Probably the first function that was assigned to the bishop was that of being leader and guide in public worship. But we know very little about the beginnings of this worship. The influence of the synagogue in determining the form was considerable, and it is possible that certain heathen mysteries exercised some influence, but the latter point has been exaggerated. Clement’s Epistle shows that the trouble at Corinth was about persons-whether certain presbyters had been rightly deposed; not about principles-whether government by presbyters could be rightly maintained. Clement himself was not a bishop in the later sense: he was president of the college of presbyters in Rome. But such a president would be likely to develop into a monarchical bishop. Clement is the first Christian writer to take the fateful first step of interpreting the nature of office in the Church by reference to Jewish institutions, for which, to a certain extent, the way is prepared in 1 Corinthians 9:9 and 1 Timothy 5:18 (Harnack, Constitution and Law of the Church, London, 1910, p. 72). He draws a parallel between the Jewish priest and Levite and the Christian priest and deacon, and bases an argument from analogy on the resemblance (Cor., ch. 40). It is doubtful whether the mention of the high priest has any reference to a monarchical episcopate.
In James, the brother of the Lord, we seem to have the first instance of a monarchical ruler in a Christian community. But it is improbable that in connexion with him the idea of one ruler for the whole Church arose, and still more improbable that Matthew 16:18 was written as a protest against any such claim being made for one who was not one of the Twelve. It was not in Jerusalem, but in Asia Minor, that the monarchical episcopate as a permanent Christian institution had its rise, owing to causes which are unknown to us.
There are three possibilities with regard to the origin of both bishops and elders, and what is true of one need not be true of the other. Each may be (1) copied from Jewish synagogue officials, or (2) copied from Gentile municipal officials, or (3) due to spontaneous production. On the whole, it is probable that elders or presbyters were adopted from the synagogue, and that bishops arose spontaneously. But here we must carefully distinguish between origin and subsequent development. It is possible in both cases, and probable in the case of bishops, that the development of the office was influenced by secular municipal institutions.
In neither case does the word give us any definite information. By ‘elders’ (πρεσβύτεροι) may be meant either (1) seniors in age, or (2) people to be honoured for personal excellence, or (3) members of a council. The term ‘bishop’ (ἐπίσκοπος) denotes a supervisor or inspector, but tells us nothing of what he supervises or inspects. It may be buildings, or business, or men. In the NT it means an overseer of men in reference to their spiritual life, and is closely connected with the idea of shepherding; ‘the shepherd (ποιμήν) and overseer (ἐπίσκοπος) of your souls’ (1 Peter 2:25); ‘the flock (ποίμνιον) in the which the Holy Ghost had made you overseers (ἐπίσκοποι) to tend (ποιμαίνειν) the Church (ἐκκλησία) of God’ (Acts 20:28). Only once in the NT is ‘shepherd’ or ‘pastor’ used of Christian ministers (Ephesians 4:11); but it is used of Christ in Hebrews 13:20, 1 Peter 2:25; 1 Peter 5:4; cf. John 10:11; John 10:14.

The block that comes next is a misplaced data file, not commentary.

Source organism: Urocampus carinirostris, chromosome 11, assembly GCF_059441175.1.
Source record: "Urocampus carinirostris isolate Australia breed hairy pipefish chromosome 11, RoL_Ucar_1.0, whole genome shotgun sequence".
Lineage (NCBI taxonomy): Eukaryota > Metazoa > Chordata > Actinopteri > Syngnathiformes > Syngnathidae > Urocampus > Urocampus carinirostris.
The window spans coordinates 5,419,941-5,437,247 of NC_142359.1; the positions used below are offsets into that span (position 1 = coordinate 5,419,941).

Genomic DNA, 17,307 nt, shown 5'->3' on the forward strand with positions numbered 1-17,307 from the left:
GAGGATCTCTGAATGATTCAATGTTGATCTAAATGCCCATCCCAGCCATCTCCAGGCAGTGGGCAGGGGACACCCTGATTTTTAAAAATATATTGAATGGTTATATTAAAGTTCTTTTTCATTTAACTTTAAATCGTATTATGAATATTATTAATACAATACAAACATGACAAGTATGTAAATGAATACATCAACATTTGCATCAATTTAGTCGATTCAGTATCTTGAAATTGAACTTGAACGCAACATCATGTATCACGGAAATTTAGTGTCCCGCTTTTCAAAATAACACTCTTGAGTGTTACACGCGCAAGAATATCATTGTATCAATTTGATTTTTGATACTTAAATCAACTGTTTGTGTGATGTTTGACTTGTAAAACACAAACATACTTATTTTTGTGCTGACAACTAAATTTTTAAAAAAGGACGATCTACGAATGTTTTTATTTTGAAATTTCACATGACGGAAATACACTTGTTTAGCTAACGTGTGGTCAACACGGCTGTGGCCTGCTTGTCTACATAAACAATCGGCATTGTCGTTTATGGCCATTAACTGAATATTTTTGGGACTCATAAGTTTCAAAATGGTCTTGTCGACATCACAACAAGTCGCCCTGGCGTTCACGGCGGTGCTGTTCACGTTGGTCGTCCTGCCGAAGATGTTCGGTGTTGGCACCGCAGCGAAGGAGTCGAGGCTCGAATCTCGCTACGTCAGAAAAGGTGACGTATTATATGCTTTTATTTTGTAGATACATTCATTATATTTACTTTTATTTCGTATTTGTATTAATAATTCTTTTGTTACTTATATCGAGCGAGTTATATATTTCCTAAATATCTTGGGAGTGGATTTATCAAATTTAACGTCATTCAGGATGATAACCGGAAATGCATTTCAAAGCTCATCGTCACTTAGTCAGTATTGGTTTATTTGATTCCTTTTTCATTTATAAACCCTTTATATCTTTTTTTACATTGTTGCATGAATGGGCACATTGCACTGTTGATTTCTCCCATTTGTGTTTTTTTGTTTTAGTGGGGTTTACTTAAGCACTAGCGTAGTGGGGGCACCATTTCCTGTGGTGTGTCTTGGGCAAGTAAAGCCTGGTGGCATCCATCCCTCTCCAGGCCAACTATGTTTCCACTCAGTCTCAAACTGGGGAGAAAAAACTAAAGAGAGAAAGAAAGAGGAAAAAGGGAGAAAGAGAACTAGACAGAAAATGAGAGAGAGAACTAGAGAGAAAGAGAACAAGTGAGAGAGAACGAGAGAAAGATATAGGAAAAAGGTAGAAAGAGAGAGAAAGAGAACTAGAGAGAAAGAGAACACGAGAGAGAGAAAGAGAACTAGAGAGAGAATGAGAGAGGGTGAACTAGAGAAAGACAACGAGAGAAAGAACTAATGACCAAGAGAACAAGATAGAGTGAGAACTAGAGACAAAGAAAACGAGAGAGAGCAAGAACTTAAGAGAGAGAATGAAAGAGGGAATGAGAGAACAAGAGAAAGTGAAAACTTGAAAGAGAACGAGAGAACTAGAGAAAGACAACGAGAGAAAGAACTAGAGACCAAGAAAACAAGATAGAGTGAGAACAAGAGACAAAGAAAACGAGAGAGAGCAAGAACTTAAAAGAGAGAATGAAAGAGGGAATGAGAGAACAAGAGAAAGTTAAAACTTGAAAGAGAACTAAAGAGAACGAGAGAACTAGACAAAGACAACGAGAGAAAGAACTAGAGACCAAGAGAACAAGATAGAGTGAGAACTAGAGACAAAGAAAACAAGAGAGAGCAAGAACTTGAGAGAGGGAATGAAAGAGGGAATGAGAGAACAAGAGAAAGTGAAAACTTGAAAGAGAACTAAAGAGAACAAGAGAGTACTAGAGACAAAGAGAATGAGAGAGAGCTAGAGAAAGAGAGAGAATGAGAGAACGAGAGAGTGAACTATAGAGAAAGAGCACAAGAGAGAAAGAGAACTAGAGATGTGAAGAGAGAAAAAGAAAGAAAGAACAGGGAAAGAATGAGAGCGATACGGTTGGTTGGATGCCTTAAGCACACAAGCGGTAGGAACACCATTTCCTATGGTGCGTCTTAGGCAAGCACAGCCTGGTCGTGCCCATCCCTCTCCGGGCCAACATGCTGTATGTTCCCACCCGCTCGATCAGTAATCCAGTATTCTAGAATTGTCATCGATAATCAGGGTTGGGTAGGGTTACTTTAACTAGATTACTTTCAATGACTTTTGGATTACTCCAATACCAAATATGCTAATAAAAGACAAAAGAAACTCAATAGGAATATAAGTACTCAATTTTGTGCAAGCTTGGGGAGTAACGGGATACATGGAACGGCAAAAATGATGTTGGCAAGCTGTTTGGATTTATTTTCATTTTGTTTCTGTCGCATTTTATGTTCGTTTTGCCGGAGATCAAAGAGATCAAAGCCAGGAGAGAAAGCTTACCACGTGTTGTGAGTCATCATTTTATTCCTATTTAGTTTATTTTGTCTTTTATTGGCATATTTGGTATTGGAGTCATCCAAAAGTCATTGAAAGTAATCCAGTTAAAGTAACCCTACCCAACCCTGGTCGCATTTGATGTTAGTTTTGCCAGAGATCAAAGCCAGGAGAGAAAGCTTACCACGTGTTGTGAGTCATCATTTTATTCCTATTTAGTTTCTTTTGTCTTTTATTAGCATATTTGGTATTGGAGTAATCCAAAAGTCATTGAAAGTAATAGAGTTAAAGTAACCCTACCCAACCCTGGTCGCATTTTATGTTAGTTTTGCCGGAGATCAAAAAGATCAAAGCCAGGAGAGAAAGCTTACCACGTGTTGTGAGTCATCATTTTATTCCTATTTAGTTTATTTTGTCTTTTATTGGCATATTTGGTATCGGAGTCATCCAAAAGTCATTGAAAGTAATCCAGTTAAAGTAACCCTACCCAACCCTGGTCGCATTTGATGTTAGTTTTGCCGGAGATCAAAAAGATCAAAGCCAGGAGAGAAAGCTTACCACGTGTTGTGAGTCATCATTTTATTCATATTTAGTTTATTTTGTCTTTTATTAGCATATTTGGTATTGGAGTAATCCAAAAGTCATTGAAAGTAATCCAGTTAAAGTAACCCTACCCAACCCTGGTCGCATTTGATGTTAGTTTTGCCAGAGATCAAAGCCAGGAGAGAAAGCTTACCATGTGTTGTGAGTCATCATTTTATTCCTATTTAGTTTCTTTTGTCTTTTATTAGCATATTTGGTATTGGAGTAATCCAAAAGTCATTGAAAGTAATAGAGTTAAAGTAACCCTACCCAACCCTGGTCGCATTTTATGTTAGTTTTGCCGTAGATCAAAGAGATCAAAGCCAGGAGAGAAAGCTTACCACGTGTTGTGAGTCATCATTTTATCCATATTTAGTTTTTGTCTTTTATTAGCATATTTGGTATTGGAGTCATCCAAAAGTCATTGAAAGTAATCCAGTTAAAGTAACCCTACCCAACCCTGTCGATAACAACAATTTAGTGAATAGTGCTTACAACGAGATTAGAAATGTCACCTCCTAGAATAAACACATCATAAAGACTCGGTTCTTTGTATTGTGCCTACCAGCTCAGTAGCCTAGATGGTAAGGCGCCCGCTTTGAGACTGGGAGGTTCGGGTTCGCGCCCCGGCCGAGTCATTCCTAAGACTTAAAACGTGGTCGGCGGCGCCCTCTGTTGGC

The term ‘overseer’ or ‘bishop’ (ἐπίσκοπος) having been used of Christ as ‘the Overseer of souls,’ it would be natural to use it of those of His ministers who in a special way continued this work; and it is more probable that the Christian use of the title arose in this way than that it was adopted in imitation of the secular ἐπίσκοπος in a city. As the specially gifted persons known as ‘apostles, prophets, and teachers’ became less common, their functions would be transferred to the permanent local officials, especially to the highest of them, viz. the bishops (Didache, 15.1, 2). Neither bishops, elders, nor deacons appear in the lists of ministers and ministerial gifts in 1 Corinthians 12:28-30, Romans 12:6-8, Ephesians 4:11. But this does not prove that St. Paul did not know or care about such officials. Where these officials existed, they were as yet only local ministers, and there was no need to mention them in speaking of gifts to the Church as a whole.
Timothy and Titus were not monarchical bishops. They were temporary delegates or representatives of St. Paul at Ephesus or in Crete; they were forerunners of the monarchical bishops, not the first examples of them. Nor can the ‘angels’ of the Seven Churches (Revelation 1-3) be regarded as the bishops of those Churches. ‘The invariable practice’ of the writer of that book ‘forbids such an interpretation’ (Swete on Revelation 1:20), Excepting James, and perhaps ‘the Elder’ in 3 Jn., there is no instance of the monarchical episcopate in the NT; but it was established in Asia Minor before a.d. 100, and had become wide-spread in Christendom by 150.
Literature.-J. B. Lightfoot, Philippians, London, 1891 ed., pp. 95-99, 181-269, Dissertations, do. 1892, pp. 137-246 (which contains additional notes to the essay in Philippians); M. R. Vincent, Philippians, Edinburgh, 1897, pp. 36-51; J. H. Bernard, Pastoral Epistles, Cambridge, 1899, pp. lvi-lxxv; Priesthood and Sacrifice, a conference ed. by W. Sanday, Oxford, 1900; A. Deissmann, Bible Studies, translation Grieve, Edinburgh, 1901, pp. 154-157, 230; A. Harnack, Mission and Expansion of Christianity, Eng. translation 2, London, 1908, i. 445-482; P. Batiffol, L’église naissante3, Paris, 1909, pp. 115-152 (Eng. translation , Primitive Catholicism, London, 1911, pp. 97-163). See also works mentioned under Church Government.
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Hastings, James. Entry for 'Bishop, Elder, Presbyter'. Hastings' Dictionary of the New Testament. https://www.studylight.org/​dictionaries/​eng/​hdn/​b/bishop-elder-presbyter.html. 1906-1918.